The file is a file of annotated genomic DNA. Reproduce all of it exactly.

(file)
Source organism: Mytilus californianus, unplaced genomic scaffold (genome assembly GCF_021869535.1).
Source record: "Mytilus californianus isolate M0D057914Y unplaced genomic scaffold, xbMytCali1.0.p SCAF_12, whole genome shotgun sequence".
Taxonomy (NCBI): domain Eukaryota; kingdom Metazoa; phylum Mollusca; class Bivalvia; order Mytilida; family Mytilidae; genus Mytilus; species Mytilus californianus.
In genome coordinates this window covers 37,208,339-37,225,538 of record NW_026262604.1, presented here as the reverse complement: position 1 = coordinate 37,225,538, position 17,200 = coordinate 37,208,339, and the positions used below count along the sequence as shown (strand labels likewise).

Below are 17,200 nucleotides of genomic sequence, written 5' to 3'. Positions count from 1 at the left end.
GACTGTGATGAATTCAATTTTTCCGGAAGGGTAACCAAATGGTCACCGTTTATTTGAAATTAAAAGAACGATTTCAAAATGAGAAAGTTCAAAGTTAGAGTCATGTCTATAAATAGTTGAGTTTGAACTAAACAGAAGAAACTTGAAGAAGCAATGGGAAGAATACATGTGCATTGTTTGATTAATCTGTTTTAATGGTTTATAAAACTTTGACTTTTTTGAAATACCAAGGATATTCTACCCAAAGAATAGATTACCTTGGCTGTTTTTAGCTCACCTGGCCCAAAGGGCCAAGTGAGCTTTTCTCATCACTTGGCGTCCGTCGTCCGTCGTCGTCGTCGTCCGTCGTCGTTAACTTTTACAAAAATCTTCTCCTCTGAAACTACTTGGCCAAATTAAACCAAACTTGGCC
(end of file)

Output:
Source organism: Mytilus californianus, unplaced genomic scaffold (genome assembly GCF_021869535.1).
Source record: "Mytilus californianus isolate M0D057914Y unplaced genomic scaffold, xbMytCali1.0.p SCAF_12, whole genome shotgun sequence".
Taxonomy (NCBI): domain Eukaryota; kingdom Metazoa; phylum Mollusca; class Bivalvia; order Mytilida; family Mytilidae; genus Mytilus; species Mytilus californianus.
In genome coordinates this window covers 37,208,339-37,225,538 of record NW_026262604.1, presented here as the reverse complement: position 1 = coordinate 37,225,538, position 17,200 = coordinate 37,208,339, and the positions used below count along the sequence as shown (strand labels likewise).

Below are 17,200 nucleotides of genomic sequence, written 5' to 3'. Positions count from 1 at the left end.
GACTGTGATGAATTCAATTTTTCCGGAAGGGTAACCAAATGGTCACCGTTTATTTGAAATTAAAAGAACGATTTCAAAATGAGAAAGTTCAAAGTTAGAGTCATGTCTATAAATAGTTGAGTTTGAACTAAACAGAAGAAACTTGAAGAAGCAATGGGAAGAATACATGTGCATTGTTTGATTAATCTGTTTTAATGGTTTATAAAACTTTGACTTTTTTGAAATACCAAGGATATTCTACCCAAAGAATAGATTACCTTGGCTGTTTTTAGCTCACCTGGCCCAAAGGGCCAAGTGAGCTTTTCTCATCACTTGGCGTCCGTCGTCCGTCGTCGTCGTCGTCCGTCGTCGTTAACTTTTACAAAAATCTTCTCCTCTGAAACTACTTGGCCAAATTAAACCAAACTTGGCC